STICKER PRICE: $27,345; ENGINE: 2.4-liter, 4-cylinder; MPG: 19 city/30 highway photography courtesy of Buick

The Driver’s Seat: Buick Lacrosse CX Sedan

This latest model from GM's oft-forgotten nameplate shows that the company is using Uncle Sam's money wisely.

FIRST IMPRESSIONS: First off, let’s concede that this isn’t the sort of executive car we usually review. It is, however, the first “new Buick” from the new Government Motors, er, General Motors, so we were curious how they’d spent our taxpayer dough. The answer, at first blush, is: Pretty well. The 2010 LaCrosse sedan is above all a handsome vehicle that made us think immediately of a Lexus. For good reason: It’s said to borrow its styling cues from the Giorgetto Giugiaro-designed Lexus GS.

BOTTOM LINE: The latest iteration of a car that made its debut in 2005, the redesigned LaCrosse we drove is based on a souped-up version of the Chevy Malibu platform. Our entry-level, all-wheel-drive tester came with the base, 2.4-liter 4-cylinder engine. Paired with a six-speed automatic transmission, the powerplant generated 182 horsepower which, though adequate, wasn’t anything to write home about. More upscale versions come with 3.0-liter and 3.6-liter V6’s that make up to 280 hp.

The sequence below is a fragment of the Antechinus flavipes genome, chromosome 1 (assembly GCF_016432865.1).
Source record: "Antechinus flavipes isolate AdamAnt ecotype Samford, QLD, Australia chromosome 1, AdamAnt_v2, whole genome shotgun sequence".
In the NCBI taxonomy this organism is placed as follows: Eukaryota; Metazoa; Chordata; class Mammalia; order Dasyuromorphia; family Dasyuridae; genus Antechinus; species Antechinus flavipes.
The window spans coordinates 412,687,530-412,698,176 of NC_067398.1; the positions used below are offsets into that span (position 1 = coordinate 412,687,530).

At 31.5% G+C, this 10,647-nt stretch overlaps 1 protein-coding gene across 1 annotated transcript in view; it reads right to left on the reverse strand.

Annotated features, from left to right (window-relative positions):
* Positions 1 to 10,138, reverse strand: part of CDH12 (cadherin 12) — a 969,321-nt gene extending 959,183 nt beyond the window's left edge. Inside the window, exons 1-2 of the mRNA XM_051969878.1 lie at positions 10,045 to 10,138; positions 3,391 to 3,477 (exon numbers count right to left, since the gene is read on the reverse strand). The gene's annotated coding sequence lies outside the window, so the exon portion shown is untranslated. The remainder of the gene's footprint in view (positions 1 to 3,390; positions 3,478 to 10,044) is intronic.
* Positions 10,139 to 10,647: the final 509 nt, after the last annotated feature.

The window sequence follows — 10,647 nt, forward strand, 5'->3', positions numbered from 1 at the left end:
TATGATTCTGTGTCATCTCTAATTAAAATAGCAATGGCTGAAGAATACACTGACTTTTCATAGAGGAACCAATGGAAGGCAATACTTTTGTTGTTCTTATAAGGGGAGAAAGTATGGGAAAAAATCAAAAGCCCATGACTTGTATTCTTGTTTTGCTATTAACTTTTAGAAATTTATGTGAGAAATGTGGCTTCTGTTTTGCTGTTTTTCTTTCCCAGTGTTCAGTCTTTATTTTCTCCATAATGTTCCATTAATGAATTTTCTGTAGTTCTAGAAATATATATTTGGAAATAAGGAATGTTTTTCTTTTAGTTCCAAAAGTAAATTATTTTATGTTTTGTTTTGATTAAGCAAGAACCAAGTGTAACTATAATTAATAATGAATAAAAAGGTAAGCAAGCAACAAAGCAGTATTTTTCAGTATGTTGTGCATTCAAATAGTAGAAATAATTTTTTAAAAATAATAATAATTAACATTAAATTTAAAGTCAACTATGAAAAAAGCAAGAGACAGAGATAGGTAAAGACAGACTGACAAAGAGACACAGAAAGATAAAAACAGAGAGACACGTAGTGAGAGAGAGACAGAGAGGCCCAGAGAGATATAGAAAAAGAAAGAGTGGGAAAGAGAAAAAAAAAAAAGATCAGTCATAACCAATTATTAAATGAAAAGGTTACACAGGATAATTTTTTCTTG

Standard features in our CX included full power accessories, a power driver’s seat, and a seven-speaker CD/MP3 system. The switches were simple and easy to understand. The backseat was surprisingly roomy (though the trunk wasn’t). The suspension absorbed rocky road surfaces nicely, and the LaCrosse was a lot more nimble on curvy lanes than you might expect. (It is a Buick, after all!)
TO BUY OR NOT TO BUY: Ah yes: the fact that it’s a Buick. That’s traditionally been GM’s lost-in-the-middle nameplate, a floaty-riding cruiser that’s a couple of clicks up from a Chevy, but not nearly so grand as a Caddy.

The perfect car, in other words, for your cigar-chomping, ample-bellied Uncle Russ, the one from Wisconsin who built a comfortable little plumbing company. Here’s the news, though: this ’10 LaCrosse may well appeal to a younger, hipper demo that’s got it eyes on an Acura TL or a Toyota Avalon as well. Especially if they opt for a punchier engine than the one in our test car.

With its price and value, the new LaCrosse will still be attractive to good ol’ Uncle Russ. But also consider it for your teenage daughter who just went off to college.